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The spaceship doesn’t care if you’re a boy or a girl: a NASA astronaut visits UNF

Carly Kramer

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“I wish we didn’t have to do events like this.”

This is how Alexandra Schönning, Professor of Mechanical Engineering, opened the Women in STEM Conference at the Herbert University Center. What she meant is that she wishes that more women occupied the STEM field than the mere 14 percent it is made up of today. However, for Nicole Stott, the sky was not the limit.

Nicole Stott, a veteran of NASA, was a keynote speaker and panel guest at the Conference. She is known for being the first astronaut to paint in space. Along with her endeavors to join the worlds of science and art, she discussed her wishes to influence more women to pursue STEM careers.

Carly Kramer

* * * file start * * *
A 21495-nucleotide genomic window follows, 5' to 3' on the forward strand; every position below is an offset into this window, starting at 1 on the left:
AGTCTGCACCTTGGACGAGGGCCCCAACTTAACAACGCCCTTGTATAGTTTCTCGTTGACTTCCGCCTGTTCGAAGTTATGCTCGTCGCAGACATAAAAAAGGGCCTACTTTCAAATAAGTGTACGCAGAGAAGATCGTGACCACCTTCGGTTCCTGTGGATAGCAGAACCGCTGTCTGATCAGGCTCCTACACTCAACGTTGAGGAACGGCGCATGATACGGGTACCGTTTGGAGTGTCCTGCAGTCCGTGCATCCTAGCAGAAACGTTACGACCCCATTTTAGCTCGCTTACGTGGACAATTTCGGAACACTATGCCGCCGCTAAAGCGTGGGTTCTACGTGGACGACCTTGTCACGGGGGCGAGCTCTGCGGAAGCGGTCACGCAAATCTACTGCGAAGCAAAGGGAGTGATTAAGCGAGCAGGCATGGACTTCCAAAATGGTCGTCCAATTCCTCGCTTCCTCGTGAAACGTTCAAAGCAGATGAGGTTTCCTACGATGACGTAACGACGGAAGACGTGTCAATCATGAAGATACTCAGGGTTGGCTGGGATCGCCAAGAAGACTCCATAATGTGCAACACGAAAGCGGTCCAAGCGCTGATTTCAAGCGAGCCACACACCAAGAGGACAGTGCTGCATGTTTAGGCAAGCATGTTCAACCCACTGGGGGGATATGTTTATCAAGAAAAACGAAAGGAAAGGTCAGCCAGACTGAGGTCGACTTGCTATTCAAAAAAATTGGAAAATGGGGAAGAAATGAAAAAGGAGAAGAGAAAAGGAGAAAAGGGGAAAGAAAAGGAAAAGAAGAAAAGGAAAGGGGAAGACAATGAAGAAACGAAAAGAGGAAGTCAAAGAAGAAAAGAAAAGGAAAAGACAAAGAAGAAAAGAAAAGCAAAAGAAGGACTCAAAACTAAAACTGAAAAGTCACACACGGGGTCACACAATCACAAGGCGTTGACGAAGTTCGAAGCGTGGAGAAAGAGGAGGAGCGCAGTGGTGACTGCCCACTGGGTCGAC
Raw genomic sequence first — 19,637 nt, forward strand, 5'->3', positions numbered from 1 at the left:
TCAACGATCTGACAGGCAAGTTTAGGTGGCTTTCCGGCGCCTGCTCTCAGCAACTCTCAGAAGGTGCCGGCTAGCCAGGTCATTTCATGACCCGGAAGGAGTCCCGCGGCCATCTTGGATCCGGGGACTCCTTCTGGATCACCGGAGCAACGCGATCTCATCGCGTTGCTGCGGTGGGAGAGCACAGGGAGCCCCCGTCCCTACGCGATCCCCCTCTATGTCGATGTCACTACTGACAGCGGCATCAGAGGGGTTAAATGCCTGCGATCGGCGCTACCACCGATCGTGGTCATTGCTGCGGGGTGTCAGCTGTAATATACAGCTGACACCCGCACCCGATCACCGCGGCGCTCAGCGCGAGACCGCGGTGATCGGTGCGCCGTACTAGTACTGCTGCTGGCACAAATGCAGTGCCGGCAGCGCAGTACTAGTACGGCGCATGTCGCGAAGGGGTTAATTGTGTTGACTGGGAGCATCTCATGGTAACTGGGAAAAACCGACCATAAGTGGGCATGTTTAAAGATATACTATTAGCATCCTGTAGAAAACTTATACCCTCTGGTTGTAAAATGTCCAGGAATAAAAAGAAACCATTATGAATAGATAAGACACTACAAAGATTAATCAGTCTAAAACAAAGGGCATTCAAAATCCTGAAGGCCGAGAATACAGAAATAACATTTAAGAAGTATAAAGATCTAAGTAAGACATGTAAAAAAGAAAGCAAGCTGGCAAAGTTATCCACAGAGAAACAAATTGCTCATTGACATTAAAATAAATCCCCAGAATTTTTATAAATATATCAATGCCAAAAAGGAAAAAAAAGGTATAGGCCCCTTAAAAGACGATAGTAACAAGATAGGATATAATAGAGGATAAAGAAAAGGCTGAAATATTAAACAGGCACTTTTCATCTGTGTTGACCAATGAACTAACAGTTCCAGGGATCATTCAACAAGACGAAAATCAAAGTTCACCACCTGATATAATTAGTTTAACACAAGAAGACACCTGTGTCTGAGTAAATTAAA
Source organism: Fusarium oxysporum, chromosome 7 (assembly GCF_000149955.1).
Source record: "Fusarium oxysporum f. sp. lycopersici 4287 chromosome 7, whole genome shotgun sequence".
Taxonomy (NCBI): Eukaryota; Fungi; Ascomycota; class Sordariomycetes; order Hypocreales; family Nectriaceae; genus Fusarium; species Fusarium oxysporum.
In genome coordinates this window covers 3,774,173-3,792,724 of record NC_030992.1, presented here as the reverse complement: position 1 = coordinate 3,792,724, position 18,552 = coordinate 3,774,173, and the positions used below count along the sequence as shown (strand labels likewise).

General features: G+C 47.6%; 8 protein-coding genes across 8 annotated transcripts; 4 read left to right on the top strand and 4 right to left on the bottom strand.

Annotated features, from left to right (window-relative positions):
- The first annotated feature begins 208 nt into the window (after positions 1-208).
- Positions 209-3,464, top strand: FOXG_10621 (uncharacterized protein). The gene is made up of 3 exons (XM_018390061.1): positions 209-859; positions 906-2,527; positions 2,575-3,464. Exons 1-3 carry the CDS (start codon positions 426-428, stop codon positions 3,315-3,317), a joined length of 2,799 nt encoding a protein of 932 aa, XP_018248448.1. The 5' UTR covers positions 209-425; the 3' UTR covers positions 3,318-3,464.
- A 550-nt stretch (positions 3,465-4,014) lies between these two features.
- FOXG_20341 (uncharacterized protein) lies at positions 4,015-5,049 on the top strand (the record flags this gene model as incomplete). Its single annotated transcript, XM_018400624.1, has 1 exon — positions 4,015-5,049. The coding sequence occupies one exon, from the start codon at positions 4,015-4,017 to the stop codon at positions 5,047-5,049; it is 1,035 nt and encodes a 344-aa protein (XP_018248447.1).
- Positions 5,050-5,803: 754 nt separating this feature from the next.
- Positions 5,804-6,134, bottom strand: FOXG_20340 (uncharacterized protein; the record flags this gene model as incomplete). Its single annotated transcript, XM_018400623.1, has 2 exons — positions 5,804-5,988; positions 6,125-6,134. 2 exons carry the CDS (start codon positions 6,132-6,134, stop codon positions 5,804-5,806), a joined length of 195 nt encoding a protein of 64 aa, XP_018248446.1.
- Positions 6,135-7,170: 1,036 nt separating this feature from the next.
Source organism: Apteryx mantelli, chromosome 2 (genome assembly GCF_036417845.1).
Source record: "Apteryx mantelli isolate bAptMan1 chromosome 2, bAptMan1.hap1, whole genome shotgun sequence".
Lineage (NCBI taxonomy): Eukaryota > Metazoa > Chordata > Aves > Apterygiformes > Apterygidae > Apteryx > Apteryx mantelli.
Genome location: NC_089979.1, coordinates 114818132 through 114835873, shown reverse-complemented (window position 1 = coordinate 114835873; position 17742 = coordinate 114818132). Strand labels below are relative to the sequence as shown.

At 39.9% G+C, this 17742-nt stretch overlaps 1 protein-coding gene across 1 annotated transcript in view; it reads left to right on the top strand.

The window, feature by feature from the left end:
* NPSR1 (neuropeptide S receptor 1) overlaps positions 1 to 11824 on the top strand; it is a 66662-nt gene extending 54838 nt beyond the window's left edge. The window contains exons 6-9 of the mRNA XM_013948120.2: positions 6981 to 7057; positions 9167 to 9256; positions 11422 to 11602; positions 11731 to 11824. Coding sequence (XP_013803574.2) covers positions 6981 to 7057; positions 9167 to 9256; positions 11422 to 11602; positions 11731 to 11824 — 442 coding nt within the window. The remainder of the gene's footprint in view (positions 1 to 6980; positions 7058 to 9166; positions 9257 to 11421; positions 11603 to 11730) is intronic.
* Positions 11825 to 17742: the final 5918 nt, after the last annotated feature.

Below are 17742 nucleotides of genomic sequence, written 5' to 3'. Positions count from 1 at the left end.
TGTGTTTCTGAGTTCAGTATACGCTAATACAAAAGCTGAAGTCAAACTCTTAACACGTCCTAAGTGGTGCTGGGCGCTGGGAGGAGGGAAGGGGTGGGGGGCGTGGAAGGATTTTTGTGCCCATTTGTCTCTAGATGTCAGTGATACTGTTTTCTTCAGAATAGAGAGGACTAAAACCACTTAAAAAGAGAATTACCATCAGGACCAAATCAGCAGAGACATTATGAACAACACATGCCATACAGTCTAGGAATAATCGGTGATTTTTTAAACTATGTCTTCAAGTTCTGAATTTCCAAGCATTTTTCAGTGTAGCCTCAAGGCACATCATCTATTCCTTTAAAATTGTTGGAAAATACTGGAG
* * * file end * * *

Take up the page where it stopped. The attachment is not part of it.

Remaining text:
Nicole Stott talks to the Women in STEM Conference

“I think young girls need to see women,” she said. “They need to see the examples and the role models.”

Stott grew up in St. Petersburg with a dream of seeing Florida out of the window. She was inspired by her parents to let her curiosity thrive. In 1988, her dream came true when she began working for NASA at the Kennedy Space Center. She also holds the women’s world record for saturation diving.

“The spaceship doesn’t care if you’re a boy or a girl,” Stott said to a little girl that was dressed in a NASA astronaut uniform prior to the speech. During her lecture, the same girl waved to her from the crowd.

Carly Kramer
A little girl in her NASA outfit watches Nicole Stott on stage

 

Stott acknowledged that the STEM field is improving in the diversity aspect of the engineering field. She recalled that when she would walk into Mission Control, the room would be packed with women. She now would like to see the same happen up in Space.

Stott stressed the importance of acceptance. She believes that a culmination of different people will bring new discoveries in any field.

“The sooner we recognize ourselves as earthlings, the sooner we’ll get along,” Stott said. “If I can do it, anyone can.”

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The spaceship doesn’t care if you’re a boy or a girl: a NASA astronaut visits UNF